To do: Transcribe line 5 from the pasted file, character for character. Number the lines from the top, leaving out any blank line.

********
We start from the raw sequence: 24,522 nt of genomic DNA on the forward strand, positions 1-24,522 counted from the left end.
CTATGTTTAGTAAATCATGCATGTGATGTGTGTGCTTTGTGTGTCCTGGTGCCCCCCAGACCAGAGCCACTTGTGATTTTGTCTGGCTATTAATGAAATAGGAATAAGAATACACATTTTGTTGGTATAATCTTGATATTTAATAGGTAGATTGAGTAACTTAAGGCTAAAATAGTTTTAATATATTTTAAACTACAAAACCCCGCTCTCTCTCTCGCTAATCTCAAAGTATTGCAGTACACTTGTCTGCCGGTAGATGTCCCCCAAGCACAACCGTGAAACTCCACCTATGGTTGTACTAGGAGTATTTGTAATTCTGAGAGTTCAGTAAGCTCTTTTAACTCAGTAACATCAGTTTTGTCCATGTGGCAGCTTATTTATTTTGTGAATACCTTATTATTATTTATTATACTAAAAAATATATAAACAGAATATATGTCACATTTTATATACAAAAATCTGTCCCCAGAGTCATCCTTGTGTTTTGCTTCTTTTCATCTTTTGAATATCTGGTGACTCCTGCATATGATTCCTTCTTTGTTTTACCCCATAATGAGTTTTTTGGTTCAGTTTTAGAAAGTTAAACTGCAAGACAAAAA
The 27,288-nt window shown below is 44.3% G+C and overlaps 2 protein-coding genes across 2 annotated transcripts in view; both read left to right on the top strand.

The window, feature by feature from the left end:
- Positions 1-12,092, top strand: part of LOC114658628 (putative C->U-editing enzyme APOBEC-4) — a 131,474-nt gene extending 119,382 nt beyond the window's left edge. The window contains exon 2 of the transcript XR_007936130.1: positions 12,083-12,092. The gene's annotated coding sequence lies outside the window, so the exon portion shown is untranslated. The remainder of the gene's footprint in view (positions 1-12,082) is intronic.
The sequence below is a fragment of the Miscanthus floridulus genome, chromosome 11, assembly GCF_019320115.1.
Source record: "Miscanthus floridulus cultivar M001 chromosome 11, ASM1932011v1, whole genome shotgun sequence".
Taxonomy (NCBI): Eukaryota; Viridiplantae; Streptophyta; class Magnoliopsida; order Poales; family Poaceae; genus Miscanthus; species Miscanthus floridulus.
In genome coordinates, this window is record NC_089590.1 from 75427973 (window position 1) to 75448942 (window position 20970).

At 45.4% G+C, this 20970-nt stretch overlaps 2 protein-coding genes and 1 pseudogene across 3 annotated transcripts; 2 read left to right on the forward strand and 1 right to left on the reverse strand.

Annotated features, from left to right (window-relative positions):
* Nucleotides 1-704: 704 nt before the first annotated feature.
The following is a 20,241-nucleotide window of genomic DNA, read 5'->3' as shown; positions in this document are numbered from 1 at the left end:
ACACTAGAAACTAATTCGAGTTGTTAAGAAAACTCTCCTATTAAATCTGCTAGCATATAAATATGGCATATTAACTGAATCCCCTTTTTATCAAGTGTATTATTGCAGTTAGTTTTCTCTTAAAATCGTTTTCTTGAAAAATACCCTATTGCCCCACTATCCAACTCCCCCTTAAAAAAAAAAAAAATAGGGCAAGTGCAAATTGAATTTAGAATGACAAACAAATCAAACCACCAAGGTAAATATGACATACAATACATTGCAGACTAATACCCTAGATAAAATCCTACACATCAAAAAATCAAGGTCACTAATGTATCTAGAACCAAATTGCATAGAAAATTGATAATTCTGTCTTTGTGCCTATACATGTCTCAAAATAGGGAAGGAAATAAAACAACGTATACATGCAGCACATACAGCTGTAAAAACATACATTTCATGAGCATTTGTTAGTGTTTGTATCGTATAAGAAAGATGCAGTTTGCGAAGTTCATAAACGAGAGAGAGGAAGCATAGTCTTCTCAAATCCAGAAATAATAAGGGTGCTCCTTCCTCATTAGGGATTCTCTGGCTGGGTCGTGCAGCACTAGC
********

- Positions 1-12,092, top strand: part of LOC114658628 (putative C->U-editing enzyme APOBEC-4) — a 131,474-nt gene extending 119,382 nt beyond the window's left edge. The window contains exon 2 of the transcript XR_007936130.1: positions 12,083-12,092. The gene's annotated coding sequence lies outside the window, so the exon portion shown is untranslated. The remainder of the gene's footprint in view (positions 1-12,082) is intronic.